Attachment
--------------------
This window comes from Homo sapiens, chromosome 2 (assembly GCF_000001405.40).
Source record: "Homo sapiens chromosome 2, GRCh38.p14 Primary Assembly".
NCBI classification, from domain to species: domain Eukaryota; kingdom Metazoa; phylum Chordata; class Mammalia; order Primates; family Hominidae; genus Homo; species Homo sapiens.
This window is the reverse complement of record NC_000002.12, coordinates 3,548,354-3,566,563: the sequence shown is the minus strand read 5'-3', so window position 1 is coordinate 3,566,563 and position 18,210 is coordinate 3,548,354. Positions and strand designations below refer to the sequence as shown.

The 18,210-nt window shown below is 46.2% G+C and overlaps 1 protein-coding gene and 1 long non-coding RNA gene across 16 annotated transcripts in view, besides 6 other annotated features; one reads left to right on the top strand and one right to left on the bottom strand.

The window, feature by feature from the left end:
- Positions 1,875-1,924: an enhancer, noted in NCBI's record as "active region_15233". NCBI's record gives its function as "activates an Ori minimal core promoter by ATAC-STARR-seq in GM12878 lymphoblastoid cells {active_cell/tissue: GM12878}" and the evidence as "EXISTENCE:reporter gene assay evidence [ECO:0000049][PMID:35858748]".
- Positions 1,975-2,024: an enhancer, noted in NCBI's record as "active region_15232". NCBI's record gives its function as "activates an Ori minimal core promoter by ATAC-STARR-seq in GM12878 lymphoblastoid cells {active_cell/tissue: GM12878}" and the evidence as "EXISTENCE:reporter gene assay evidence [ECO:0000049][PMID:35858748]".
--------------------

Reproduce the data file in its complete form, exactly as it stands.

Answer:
This window comes from Homo sapiens, chromosome 2 (assembly GCF_000001405.40).
Source record: "Homo sapiens chromosome 2, GRCh38.p14 Primary Assembly".
NCBI classification, from domain to species: domain Eukaryota; kingdom Metazoa; phylum Chordata; class Mammalia; order Primates; family Hominidae; genus Homo; species Homo sapiens.
This window is the reverse complement of record NC_000002.12, coordinates 3,548,354-3,566,563: the sequence shown is the minus strand read 5'-3', so window position 1 is coordinate 3,566,563 and position 18,210 is coordinate 3,548,354. Positions and strand designations below refer to the sequence as shown.

The 18,210-nt window shown below is 46.2% G+C and overlaps 1 protein-coding gene and 1 long non-coding RNA gene across 16 annotated transcripts in view, besides 6 other annotated features; one reads left to right on the top strand and one right to left on the bottom strand.

The window, feature by feature from the left end:
- Positions 1,875-1,924: an enhancer, noted in NCBI's record as "active region_15233". NCBI's record gives its function as "activates an Ori minimal core promoter by ATAC-STARR-seq in GM12878 lymphoblastoid cells {active_cell/tissue: GM12878}" and the evidence as "EXISTENCE:reporter gene assay evidence [ECO:0000049][PMID:35858748]".
- Positions 1,975-2,024: an enhancer, noted in NCBI's record as "active region_15232". NCBI's record gives its function as "activates an Ori minimal core promoter by ATAC-STARR-seq in GM12878 lymphoblastoid cells {active_cell/tissue: GM12878}" and the evidence as "EXISTENCE:reporter gene assay evidence [ECO:0000049][PMID:35858748]".